One of my favorite comic books of 2005 so far is Seaguy by Grant Morrison and Cameron Stewart. Since it was published as a graphic novel I was initially dissatisfied with it, because it doesn't hold together as I would expect a "novel" to do. This is because the published work is actually just the first third (issues #1-3) of a projected nine-part story. It's unclear whether the rest will be published at all, but the fans seem to crave it.
When read as the first part of a bigger story, Seaguy works much better. On the surface the story concerns a bored, self-styled "superhero" in a world with no need for heroes. Some years back, the ultimate bad guy, "Anti-Dad", was defeated in a struggle that destroyed Australia, and since then the world has been peaceful. Basically, everybody is content sitting around eating Xoo, and watching Mickey Eye cartoons. Seaguy gets some further kicks by playing chess with a color-blind Death and lusting after a beautiful bearded woman.
In an interview (which includes a few preview pages) Moz himself discussed the theme of his tale:
As the story progressed and took on a life of its own, it soon became clear that it was really about the 'big brothering' of society, omnipresent surveillance and global disinformation. It’s about the dumbing down of culture, the creation of capitalist 'comfort zones' in the midst of social decay, about a world tranquillized and satisfied and quite unaware of the dark glue that holds it all together.
…and talking tuna fish.
Incidentally (and strangely), the story seems to me to be slightly influenced by the film adaptation of Lord of the Rings in that a gigantic villain is defeated in an enormous "final" battle at the start of the story, only for his essence to slowly seep into the world, and then return in the guise of a disembodied eye, floating in the air. (Of course, that presumes that Mickey Eye is actually a returned Anti-Dad, which is guesswork on my part.)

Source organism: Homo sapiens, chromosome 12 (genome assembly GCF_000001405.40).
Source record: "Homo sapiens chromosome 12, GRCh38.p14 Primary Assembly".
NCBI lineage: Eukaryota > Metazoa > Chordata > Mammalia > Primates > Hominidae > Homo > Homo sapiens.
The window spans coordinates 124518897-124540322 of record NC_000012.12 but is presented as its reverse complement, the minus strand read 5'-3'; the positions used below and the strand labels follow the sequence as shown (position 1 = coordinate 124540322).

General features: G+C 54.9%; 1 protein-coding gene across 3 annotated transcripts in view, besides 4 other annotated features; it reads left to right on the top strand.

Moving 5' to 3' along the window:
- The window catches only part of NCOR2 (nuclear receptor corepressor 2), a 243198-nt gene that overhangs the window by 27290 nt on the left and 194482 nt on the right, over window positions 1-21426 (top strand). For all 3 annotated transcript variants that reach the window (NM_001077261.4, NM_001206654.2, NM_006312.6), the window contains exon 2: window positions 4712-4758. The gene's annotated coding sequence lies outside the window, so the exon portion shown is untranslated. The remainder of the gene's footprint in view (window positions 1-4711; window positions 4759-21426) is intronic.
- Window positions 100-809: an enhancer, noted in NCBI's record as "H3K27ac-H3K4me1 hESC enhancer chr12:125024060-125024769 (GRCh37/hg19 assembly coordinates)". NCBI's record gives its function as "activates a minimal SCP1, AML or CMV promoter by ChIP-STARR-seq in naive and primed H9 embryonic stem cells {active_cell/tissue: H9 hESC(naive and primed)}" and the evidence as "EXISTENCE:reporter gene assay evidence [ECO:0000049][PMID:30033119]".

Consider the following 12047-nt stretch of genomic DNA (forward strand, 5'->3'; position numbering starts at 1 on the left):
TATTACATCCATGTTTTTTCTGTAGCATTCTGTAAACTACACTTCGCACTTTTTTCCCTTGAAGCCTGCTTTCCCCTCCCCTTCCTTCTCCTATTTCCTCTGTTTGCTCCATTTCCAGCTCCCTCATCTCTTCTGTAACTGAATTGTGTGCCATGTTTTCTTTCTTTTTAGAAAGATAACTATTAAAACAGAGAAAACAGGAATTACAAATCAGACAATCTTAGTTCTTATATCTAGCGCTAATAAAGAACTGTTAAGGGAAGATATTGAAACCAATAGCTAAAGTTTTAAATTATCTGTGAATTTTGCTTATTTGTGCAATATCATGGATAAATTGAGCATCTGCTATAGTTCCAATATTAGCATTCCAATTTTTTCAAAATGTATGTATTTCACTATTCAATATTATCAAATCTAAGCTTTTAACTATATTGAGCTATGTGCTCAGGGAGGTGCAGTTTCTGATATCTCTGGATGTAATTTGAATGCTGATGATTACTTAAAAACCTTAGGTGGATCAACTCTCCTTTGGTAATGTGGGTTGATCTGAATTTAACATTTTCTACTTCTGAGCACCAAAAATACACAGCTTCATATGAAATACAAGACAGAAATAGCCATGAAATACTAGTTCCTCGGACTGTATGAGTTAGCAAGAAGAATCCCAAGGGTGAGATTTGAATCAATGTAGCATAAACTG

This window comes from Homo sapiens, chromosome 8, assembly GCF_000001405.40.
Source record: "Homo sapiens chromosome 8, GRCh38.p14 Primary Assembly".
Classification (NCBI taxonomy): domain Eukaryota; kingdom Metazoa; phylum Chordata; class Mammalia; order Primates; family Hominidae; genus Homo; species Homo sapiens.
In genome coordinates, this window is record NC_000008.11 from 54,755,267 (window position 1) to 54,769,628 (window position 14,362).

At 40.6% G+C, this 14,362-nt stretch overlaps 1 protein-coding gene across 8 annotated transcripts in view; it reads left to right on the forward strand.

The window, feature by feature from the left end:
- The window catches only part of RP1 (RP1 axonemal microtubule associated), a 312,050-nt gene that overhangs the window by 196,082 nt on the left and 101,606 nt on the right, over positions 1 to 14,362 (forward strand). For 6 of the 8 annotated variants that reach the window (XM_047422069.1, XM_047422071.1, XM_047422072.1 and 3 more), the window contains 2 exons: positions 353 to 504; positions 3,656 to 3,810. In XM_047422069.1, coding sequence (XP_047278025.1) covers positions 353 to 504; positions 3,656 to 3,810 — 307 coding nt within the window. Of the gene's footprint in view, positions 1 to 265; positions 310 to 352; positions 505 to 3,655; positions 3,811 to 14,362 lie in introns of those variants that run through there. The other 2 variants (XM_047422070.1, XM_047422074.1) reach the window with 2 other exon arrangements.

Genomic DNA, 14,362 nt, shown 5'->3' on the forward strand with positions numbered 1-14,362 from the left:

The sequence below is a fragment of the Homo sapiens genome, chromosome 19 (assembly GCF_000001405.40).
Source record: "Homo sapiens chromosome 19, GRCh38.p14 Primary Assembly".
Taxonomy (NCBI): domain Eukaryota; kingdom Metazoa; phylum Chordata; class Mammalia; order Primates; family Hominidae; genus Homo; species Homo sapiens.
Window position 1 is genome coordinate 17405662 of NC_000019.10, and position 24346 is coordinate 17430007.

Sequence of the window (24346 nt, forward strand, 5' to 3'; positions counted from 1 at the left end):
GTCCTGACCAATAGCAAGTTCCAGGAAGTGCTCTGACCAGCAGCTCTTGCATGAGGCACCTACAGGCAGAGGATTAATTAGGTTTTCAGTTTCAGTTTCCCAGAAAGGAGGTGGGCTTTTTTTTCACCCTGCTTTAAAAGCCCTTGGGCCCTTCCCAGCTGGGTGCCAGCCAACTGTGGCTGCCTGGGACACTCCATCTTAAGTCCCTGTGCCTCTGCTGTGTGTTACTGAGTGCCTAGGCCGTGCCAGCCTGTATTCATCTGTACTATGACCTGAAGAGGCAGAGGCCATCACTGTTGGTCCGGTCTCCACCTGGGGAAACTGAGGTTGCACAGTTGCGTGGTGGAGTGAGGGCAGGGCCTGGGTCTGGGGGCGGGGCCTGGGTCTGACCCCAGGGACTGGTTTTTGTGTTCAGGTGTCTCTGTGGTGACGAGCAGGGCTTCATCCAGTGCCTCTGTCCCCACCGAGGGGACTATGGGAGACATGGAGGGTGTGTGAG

And I say "film adaptation", since Sauron doesn't seem to be "just an Eye" in the books. Apparently, Peter Jackson, et al, simply misread the novel:
Because there is very strong evidence that Sauron does have a humanoid physical form at the time of The Lord of the Rings, it seems most likely that the "Eye" is a reflection of his piercing mind or will. (It certainly does not describe his physical form, as the Akallabêth says that "the Eye of Sauron the Terrible few could endure" even before his body was destroyed in the War of the Last Alliance.)
To return to the main topic, I wanted to point out this review from PopMatters, which has several interesting things to say:
This is what Mickey Eye and Mickey Mouse do: not only do they re-write history, but they effectively colonize it. Disney has created its own version of the Pocahontas story, the Snow White story, the Pinocchio story -- these are the stories children raised in the Age of Disney will remember, will pay to hear again and again. In Seaguy, the hero fights back against Mickey Eye's appropriation of Zullibdig, saying, "Zullibdig's from mythology! It's taboo!" Social critics say Disney's appropriation of cherished children's stories is also taboo, a way of staking claim to the very essence of childhood and folklore. The result is the same in both cases: a world of safe counterfeits, where everything unique or interesting about our cultural heritage has been homogenized into to DisneyCo. There are no heroes, no imagination, just characters and franchises; wonders are reduced to theme parks; everything is flattened in order to be sold.
You know, I happened to watch part of an adaptation of Snow White on TV a few weeks ago. I was momentarily surprised that the seven dwarves had the "wrong" names... And then I realized that Grumpy, Sleepy, Happy, Doc, Dopey, Bashful and Sneezy are, of course, wholly owned by the Walt Disney Corporation.
I don't know what that says about the world, but I do know that I could do with some spiritual direction in my life right now and I think Mickey Eye offers the best deal.
When You Live! When You Die! Here Comes Mickey Eye!